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Six Figures, No Suits Episode 1 – Drilled Shafts

 

Episode 1 of Six Figures, No Suits takes us literally into the heart of Alabama where Russo Corp is busy working on a drilled shaft project to make the foundations for a new condo.

These drilled shafts are the same type that hold up the Brooklyn Bridge. But, back in 1869, they had to dig these shafts by hand. That’s one of the reasons why it took them 14 years to open the Brooklyn Bridge. Now, Russo Corp can drill multiple shafts in one shift, and some can be completed in 5 to 10 minutes!

Watch as Dennis explains the way drilled shafts hold up buildings, and find out why 54 elephants and 20 buses are so important to the project. Check out the 4-foot wide auger using over 100,000 ft-lbs of torque (your pickup truck has maybe 300 to 400 ft-lbs!) drilling shafts up to 200 feet deep.

There is no question that this fraternity of brothers on this worksite love their jobs as they encourage others to consider a career in shaft drilling. Good pay. Great employer. Terrific team. See why after 13 (or 41!) years they say this job is new and interesting, every single day!

ADSC-IAFD: www.adsc-iafd.com
Russo Corporation: www.russocorp.com
MSA Safety: www.msasafety.com

 

Video Transcription

Dennis Smith:

We’re in Auburn, Alabama, on a drilled shafts project. The project is deep foundations for a condominium that’s going up here in Auburn, and we’ve got temporary shoring going in, and then two phases of drilled shaft work. We’ve got 22 shafts on the first phase and 150 on the latter phase. My name is Dennis Smith. I’m a superintendent for Russo Corporation.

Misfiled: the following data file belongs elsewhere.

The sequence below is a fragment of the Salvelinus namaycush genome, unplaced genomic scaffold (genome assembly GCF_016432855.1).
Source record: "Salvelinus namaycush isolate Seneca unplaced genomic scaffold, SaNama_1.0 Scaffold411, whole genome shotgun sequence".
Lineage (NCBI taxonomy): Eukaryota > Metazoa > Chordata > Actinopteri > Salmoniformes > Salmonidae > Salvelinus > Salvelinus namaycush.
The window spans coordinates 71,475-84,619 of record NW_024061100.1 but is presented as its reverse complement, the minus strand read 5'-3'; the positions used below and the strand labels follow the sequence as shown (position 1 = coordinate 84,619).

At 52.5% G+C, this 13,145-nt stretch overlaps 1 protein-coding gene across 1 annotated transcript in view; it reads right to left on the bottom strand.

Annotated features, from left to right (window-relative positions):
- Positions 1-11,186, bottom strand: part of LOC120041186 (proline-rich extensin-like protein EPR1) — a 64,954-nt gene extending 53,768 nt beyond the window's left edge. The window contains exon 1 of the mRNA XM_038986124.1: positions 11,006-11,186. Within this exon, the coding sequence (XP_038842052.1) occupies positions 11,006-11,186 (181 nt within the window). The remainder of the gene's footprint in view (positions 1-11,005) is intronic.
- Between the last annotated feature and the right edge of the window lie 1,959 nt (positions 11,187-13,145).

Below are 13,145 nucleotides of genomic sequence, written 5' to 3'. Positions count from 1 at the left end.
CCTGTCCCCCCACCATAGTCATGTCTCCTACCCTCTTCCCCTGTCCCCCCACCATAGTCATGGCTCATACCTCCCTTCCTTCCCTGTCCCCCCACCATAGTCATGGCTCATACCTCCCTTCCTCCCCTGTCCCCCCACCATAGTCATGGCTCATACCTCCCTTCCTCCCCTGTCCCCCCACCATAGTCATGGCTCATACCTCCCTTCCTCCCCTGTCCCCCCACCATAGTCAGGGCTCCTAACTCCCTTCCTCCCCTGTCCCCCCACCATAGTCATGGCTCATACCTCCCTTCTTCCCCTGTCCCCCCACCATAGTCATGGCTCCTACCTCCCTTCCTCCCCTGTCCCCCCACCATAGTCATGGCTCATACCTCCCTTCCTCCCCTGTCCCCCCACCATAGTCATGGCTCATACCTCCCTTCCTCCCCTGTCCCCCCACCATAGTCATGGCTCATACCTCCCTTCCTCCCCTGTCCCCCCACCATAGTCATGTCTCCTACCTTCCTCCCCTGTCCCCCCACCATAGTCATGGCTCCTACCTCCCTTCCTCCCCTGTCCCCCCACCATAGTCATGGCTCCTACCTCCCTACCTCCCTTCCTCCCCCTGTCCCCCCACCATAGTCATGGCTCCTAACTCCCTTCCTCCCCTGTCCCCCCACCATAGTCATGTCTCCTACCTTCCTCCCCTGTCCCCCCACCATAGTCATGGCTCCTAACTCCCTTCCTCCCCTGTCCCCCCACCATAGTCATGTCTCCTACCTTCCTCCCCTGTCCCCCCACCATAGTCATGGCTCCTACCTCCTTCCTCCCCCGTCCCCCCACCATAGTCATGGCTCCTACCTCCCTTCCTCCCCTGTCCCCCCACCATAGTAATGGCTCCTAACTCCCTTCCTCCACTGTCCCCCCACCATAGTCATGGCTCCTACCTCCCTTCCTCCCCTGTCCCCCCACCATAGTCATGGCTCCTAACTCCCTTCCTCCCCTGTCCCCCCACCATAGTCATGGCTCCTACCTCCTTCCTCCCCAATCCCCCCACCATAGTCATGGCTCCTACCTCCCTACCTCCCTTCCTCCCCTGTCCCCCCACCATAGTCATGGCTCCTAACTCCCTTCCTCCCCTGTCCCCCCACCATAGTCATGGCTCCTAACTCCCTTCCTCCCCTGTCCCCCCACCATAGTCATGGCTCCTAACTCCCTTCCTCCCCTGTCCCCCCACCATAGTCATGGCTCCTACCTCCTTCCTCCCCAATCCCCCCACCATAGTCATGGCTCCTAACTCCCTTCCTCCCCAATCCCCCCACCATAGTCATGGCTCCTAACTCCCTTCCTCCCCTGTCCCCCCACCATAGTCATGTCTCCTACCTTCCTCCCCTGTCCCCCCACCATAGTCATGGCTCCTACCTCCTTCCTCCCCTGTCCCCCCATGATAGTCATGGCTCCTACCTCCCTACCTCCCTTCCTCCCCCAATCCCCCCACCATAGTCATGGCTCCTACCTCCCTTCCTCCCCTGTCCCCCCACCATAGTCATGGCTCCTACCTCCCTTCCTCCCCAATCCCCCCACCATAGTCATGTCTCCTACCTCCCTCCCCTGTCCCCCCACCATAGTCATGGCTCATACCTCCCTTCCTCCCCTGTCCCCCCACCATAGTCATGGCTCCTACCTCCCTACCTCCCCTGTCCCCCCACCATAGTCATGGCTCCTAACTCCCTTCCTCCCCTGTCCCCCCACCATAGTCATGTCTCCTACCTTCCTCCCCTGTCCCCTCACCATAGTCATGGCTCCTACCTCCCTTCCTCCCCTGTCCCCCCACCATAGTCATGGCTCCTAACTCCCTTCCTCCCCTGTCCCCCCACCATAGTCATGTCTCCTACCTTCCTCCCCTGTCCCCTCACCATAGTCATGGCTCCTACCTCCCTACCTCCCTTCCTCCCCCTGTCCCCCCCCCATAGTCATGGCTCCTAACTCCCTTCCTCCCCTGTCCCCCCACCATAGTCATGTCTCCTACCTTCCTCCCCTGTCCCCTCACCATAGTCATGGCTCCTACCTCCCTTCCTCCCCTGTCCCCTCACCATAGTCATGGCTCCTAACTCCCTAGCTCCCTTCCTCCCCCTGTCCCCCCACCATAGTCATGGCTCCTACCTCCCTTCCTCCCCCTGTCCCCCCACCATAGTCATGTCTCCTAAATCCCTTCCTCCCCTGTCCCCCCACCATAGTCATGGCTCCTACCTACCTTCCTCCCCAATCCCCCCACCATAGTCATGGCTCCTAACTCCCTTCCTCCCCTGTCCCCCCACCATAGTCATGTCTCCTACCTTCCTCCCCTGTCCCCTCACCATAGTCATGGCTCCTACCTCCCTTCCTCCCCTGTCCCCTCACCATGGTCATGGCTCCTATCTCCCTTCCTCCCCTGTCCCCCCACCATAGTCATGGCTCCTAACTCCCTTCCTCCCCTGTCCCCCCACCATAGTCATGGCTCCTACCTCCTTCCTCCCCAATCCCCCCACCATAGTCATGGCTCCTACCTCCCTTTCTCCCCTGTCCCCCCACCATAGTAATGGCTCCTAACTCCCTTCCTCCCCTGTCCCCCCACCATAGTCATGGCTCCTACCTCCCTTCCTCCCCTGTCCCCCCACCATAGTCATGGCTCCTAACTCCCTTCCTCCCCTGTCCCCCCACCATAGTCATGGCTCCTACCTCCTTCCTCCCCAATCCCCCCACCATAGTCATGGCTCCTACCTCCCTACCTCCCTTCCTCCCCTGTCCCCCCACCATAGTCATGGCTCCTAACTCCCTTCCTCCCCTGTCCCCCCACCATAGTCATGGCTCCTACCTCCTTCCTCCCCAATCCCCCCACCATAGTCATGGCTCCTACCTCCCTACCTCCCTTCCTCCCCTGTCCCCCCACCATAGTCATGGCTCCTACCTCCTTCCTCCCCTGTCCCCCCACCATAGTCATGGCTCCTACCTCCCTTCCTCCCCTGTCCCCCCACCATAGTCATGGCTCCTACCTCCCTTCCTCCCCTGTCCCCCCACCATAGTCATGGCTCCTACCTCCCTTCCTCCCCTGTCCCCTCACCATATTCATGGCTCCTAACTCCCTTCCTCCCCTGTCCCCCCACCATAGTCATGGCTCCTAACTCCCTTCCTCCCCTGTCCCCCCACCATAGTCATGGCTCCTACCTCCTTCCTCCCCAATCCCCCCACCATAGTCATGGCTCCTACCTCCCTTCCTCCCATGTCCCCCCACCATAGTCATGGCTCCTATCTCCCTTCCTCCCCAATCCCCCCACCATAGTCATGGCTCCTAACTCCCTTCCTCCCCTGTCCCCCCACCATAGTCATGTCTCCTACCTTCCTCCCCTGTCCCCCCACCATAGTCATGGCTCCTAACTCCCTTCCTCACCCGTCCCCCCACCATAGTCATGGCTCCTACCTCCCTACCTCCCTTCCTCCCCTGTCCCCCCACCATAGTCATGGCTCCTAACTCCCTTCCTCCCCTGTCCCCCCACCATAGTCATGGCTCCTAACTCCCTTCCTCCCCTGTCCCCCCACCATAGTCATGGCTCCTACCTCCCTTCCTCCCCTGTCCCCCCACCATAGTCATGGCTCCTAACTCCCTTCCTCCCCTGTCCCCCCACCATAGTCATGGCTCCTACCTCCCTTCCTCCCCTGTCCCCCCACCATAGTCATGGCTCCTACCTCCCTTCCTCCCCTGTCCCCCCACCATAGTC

Dennis Smith:

The three basic foundation technologies that we use are anchored earth, drilled shafts, and micro piles. In this case, we’re using drilled shafts as a deep foundation for the condominiums going up. The way a drilled shaft works is it transfers the load from a structure above to a bearing strata below, kind of like a column in the dirt. The Brady capacity for the piers is about 700,000 pounds, or about 54 elephants, or 20 Greyhound buses.

 

Clark Gary:

So a drill shaft, or a caisson, is a cylinder ranging from 18 inch to 13 foot diameter, where we use the auger bit to drill to a certain depth, anywhere from five, ten, to 120, to 200 feet deep. All the dirt and [inaudible 00:02:06] material will come out of the hole and produce a round cylinder to fill with the circular rebar cage and fill with concrete all the way from the bottom of the top. This is a Soilmec SR-45 drill rig. They’re made in Italy. Rotary driven drill rig powered by kelly bar and the rotary, upwards of a hundred thousand foot pounds of torque. To correlate torque, your normal everyday pickup truck, your engine produces around 300 to 400 foot pounds of torque, and this machine produces upwards of a hundred to 120,000 foot pounds of torque in the rotary to turn the kelly bar and drill the shaft as deep as you need it. This is a 48 inch rock auger with carbide teeth.